Friday, May 18, 2007


Today's CNN home page features the headline Cancer Fears Self-Fulfilling, and I was immediately curious. I was wondering whether it would say that people like me, who have had cancer and now have a recurring dread or even terror of its return, might actually hasten bad news through our fears. Of course, the article isn't about that--it discusses how there are so overwhelmingly many things that can give us cancer that many people don't bother to take any preventive steps.

Well, that first, then: Immediately after ending chemo, I addressed my biggest remaining risk factor by losing 30 pounds. I was hoping to lose 36, and haven't yet, but I've kept off the 30 with really no trouble. As for other changes, I've started taking curcumin, after Judy alerted me to a study that showed it prevented later metastasis in mice. I know that the internet story about microwaving plastic is a hoax, but I still avoid microwaving plastic these days--what the heck. And I do try to buy organic and avoid any of those chemicals that I can--but I still breathe the air in Los Angeles. I hope everyone does these kinds of things. And doesn't smoke. And if any of that doesn't describe you, I hope you'll change.

But back to fear. There really is an ongoing fear that comes with this disease. I am so happy now, being healthy and strong and in better shape physically than I have for years. My brain is back, my body is more than back, my scar is fading, I'm going to Europe for a dream vacation, and basically my life is just incredibly precious and wonderful. I can feel the intense enjoyment of just living (even on a sad or irritable day) so much more readily now. There is a kind of insane joy just in seeing my hair get longer.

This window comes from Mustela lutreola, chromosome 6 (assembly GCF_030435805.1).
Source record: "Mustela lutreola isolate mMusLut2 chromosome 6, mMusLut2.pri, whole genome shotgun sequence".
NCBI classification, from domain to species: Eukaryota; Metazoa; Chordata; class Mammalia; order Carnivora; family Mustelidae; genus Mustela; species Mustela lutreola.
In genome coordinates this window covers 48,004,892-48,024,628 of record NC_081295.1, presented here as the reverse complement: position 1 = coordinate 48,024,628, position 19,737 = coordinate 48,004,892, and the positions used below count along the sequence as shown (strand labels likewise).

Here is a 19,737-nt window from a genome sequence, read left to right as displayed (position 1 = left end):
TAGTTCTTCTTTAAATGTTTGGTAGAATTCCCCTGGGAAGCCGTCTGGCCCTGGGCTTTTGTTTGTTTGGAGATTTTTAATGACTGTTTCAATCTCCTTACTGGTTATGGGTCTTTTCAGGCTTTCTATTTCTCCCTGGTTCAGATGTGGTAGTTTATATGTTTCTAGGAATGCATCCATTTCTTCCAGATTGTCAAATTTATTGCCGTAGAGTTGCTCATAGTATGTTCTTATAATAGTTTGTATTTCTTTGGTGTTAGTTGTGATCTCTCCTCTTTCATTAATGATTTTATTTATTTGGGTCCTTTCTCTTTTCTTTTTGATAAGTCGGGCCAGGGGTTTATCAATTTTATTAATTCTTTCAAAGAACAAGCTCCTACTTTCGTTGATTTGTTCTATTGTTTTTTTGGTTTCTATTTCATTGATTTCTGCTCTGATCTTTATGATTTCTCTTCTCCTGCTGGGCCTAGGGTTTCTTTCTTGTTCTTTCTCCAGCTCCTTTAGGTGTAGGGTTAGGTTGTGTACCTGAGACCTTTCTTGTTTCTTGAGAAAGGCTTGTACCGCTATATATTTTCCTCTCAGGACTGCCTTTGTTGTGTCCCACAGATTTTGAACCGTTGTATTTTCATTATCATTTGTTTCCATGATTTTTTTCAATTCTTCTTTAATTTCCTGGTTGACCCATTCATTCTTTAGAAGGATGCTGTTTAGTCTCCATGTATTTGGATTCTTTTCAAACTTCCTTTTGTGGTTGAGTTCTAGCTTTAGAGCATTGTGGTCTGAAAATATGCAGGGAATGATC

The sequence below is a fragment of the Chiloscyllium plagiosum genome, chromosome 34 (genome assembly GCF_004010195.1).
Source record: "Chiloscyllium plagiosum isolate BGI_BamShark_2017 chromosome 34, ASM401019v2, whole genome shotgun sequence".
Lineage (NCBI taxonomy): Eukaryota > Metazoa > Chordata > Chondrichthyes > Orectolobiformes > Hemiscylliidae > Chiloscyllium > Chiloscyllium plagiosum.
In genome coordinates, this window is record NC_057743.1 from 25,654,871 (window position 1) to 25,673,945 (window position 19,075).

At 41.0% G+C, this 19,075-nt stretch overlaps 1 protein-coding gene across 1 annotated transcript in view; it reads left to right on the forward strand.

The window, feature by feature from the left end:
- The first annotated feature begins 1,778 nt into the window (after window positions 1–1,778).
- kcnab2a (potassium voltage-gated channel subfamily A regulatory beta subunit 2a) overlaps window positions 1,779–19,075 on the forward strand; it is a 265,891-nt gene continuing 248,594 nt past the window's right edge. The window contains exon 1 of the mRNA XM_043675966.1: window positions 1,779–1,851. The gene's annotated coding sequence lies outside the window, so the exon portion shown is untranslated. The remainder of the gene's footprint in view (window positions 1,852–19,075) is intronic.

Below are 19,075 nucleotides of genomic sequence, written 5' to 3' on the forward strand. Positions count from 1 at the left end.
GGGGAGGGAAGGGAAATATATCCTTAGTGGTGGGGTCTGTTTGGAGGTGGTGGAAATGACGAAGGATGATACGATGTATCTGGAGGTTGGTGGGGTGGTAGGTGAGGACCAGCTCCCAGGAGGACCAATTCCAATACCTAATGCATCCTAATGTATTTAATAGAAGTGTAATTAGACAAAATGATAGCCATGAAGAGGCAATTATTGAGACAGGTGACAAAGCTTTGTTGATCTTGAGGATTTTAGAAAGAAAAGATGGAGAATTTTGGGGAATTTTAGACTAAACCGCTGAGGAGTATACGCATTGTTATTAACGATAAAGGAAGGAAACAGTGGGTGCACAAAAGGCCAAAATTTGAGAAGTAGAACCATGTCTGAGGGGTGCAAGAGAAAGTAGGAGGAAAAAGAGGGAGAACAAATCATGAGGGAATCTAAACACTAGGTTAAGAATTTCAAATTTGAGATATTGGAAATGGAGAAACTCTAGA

And that same awareness can make it very frightening to think that I could go to the doctor in July and be told I have metastatic cancer that can't be cured, and have to go back on chemo and get weak and blurry and bald, and know that forward momentum is for other people's lives and not mine. There is often a fairly active fear that the rug will be pulled from under me.

The kind of cancer I had is most risky for the first 2 years. This is constant knowledge. Each check-up is more portentous than the next, which is great when they are "all clear." Even after the 2 years, the declining slope of the risk graph is still pretty high until 5 years, and then it drops way down. So I will still have some time to worry.

And to wonder how to live. This may seem easy, but here's a puzzle for you. You are me. You still want to have kids, and you don't have a lot of time left for that. But the cancer community advises waiting at least 2 years after treatment before you start to try, in case you do get a recurrence and won't be able to be around for your kids. OK, now I'm 41. Then add in my own personal risk profile, which says that I probably have to worry for 5 years post-treatment, and now I'm 44. What do you do? Do you have a kid? How sure do you have to be that you'll live in order to have them? How sure are you that you will?

1 comment:

Anonymous said...

IRS yet IVPOY on the 30-pound tip and other physical and mental achievements. It (they?) show(s?) on the court, believe me! Looking forward to enjoying Europe with you, for which TYTB, as well as ILYMTYLM. Hopefully we won't come back 30 pounds heavier with all the gelato eating I have planned for us. Adesso, buona sera.